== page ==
300 Matching Results

Search Results

Advanced search parameters have been applied.

Telecommunications: Metropolitan Area Acquisition Program Implementation and Management

Description: Testimony issued by the General Accounting Office with an abstract that begins "This testimony discusses the implementation and management of the General Services Administration's (GSA) Metropolitan Area Acquisition (MAA) program, which encourages competition for telecommunication services in large cities. GAO found that as of June 2001, GSA had awarded 37 MAA contracts for 20 metropolitan areas. Existing GSA contracts were to become MAA contracts within nine months after contractors were authorized to begin work. This goal was met in only two of the 14 metropolitan areas in which authorization was given. GSA charges customer agencies two types of fees to recover the costs of their contract management and administration activities. Although GSA does not yet allow MAA contractors to offer FTS2001 services, it is taking steps to allow crossover between the two programs."
Date: June 13, 2001
Creator: United States. General Accounting Office.
Partner: UNT Libraries Government Documents Department

Telecommunications: Challenges to Assessing and Improving Telecommunications for Native Americans on Tribal Lands

Description: Testimony issued by the Government Accountability Office with an abstract that begins "An important goal of the Communications Act of 1934, as amended, is to ensure access to telecommunications services for all Americans. This testimony is based on GAO's January 2006 report GAO-06-189, which reviewed 1) the status of telecommunications subscribership for Native Americans living on tribal lands; 2) federal programs available for improving telecommunications on these lands; 3) barriers to improvements; and 4) how some tribes are addressing these barriers."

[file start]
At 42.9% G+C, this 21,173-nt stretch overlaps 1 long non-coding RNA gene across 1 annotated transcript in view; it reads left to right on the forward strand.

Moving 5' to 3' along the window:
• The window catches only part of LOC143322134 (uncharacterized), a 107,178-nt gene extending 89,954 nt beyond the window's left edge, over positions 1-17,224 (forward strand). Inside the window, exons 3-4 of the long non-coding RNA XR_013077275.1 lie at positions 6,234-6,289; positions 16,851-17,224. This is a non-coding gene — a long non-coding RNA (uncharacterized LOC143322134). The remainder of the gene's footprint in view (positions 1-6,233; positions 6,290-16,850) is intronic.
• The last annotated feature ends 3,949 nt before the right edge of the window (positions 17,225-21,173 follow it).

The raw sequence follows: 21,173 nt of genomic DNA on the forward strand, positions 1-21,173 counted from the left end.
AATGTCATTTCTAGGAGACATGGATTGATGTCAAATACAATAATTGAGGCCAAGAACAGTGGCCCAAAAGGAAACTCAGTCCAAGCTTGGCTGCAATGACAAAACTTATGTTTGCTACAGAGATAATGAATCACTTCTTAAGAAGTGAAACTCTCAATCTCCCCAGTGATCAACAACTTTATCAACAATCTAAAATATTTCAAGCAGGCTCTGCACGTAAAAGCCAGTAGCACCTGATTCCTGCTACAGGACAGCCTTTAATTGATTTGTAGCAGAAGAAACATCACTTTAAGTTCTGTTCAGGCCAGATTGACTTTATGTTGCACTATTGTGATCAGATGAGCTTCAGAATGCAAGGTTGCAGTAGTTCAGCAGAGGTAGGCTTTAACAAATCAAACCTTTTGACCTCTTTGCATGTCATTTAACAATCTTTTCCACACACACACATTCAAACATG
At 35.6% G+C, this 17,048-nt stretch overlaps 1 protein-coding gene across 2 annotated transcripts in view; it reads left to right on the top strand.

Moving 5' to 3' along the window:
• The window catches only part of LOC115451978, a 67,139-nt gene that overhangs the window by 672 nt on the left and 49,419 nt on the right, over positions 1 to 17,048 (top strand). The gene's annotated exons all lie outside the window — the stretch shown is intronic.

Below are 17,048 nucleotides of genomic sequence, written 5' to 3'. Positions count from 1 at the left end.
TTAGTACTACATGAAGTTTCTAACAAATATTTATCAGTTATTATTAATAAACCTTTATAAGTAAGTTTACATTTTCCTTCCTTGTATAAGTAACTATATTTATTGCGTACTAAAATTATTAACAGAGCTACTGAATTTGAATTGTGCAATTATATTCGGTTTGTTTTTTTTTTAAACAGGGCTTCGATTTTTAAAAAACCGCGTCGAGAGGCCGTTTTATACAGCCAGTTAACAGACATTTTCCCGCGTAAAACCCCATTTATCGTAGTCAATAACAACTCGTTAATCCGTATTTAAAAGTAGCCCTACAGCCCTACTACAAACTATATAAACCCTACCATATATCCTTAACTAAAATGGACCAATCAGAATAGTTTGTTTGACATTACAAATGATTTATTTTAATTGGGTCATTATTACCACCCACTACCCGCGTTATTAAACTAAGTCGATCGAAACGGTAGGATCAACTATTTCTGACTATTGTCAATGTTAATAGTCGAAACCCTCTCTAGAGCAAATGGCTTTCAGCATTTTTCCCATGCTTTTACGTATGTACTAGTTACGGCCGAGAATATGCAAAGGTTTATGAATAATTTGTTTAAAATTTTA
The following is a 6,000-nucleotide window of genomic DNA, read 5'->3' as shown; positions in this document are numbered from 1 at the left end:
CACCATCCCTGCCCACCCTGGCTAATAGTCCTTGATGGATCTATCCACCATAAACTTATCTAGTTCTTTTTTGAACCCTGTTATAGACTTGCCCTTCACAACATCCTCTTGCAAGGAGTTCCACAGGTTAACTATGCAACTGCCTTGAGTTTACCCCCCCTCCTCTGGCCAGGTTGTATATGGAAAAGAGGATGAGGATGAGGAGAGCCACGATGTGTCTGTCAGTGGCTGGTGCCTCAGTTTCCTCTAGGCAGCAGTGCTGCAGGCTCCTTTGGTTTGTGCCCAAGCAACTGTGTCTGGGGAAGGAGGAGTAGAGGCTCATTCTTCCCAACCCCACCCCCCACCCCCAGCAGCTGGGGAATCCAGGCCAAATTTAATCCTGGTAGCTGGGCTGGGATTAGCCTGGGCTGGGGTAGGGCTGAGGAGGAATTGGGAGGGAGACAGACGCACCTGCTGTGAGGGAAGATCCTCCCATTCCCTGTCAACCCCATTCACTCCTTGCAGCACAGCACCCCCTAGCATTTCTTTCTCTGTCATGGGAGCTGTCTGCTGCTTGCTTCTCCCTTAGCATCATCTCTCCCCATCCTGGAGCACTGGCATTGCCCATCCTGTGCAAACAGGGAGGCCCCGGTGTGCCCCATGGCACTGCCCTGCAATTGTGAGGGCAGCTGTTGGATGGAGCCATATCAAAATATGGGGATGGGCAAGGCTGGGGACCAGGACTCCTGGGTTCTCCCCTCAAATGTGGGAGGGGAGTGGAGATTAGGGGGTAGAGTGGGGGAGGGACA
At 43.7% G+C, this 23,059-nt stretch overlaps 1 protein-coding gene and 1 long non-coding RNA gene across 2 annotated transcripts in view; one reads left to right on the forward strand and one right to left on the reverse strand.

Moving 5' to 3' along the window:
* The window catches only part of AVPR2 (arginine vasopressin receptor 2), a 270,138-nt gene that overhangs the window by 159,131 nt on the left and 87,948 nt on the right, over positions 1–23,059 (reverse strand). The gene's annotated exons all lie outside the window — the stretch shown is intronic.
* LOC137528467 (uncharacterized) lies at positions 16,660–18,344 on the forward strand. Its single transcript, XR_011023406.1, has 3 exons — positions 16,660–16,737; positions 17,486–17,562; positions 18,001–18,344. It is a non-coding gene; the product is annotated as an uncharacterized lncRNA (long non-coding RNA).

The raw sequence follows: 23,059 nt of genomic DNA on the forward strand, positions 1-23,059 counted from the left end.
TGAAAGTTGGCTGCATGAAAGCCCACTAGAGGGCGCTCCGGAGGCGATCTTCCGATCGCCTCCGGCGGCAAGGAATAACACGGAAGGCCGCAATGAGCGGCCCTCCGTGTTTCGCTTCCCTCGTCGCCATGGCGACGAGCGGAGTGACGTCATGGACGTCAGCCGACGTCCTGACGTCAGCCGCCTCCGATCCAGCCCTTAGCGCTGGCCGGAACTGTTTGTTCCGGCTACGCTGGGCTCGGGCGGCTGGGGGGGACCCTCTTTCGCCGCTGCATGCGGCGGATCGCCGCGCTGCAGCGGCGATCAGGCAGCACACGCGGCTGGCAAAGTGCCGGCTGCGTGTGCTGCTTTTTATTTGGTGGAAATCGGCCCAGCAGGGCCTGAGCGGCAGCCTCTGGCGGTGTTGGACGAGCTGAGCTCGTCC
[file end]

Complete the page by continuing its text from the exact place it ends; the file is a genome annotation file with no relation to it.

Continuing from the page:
Date: March 7, 2006
Creator: United States. Government Accountability Office.
Partner: UNT Libraries Government Documents Department

Telecommunications: Options for and Barriers to Spectrum Reform

Description: Testimony issued by the Government Accountability Office with an abstract that begins "The radio-frequency spectrum is used to provide an array of wireless communications services that are critical to the U.S. economy and various government missions, such as national security. With demand for spectrum exploding, and most useable spectrum allocated to existing users, there is growing concern that the current spectrum management framework might not be able to respond adequately to future demands. This testimony, which is based on previous GAO reports, provides information on (1) the extent to which the Federal Communications Commission (FCC) has adopted market-based mechanisms for commercial use, (2) the extent to which market-based mechanisms have been adopted for federal government users of spectrum, (3) options for improving spectrum management, and (4) potential barriers to spectrum reform."
Date: March 14, 2006
Creator: United States. Government Accountability Office.
Partner: UNT Libraries Government Documents Department

Telecommunications: Market Developments in the Global Satellite Services Industry and the Implementation of the ORBIT Act

Description: Testimony issued by the Government Accountability Office with an abstract that begins "In 2000, the Congress passed the Open-market Reorganization for the Betterment of International Telecommunications Act (ORBIT Act) to help promote a more competitive global satellite services market. The ORBIT Act called for the full privatization of INTELSAT, a former intergovernmental organization that provided international satellite services. In this testimony, GAO discusses (1) the impetus for the privatization of Intelsat as competition developed in the 1990s, (2) the extent to which the privatization steps required by the ORBIT Act have been implemented, and (3) whether access by global satellite companies to non-U.S. markets has improved since the enactment of the ORBIT Act."
Date: April 14, 2005
Creator: United States. Government Accountability Office.
Partner: UNT Libraries Government Documents Department

Telecommunications: Subscriber Rates and Competition in the Cable Television Industry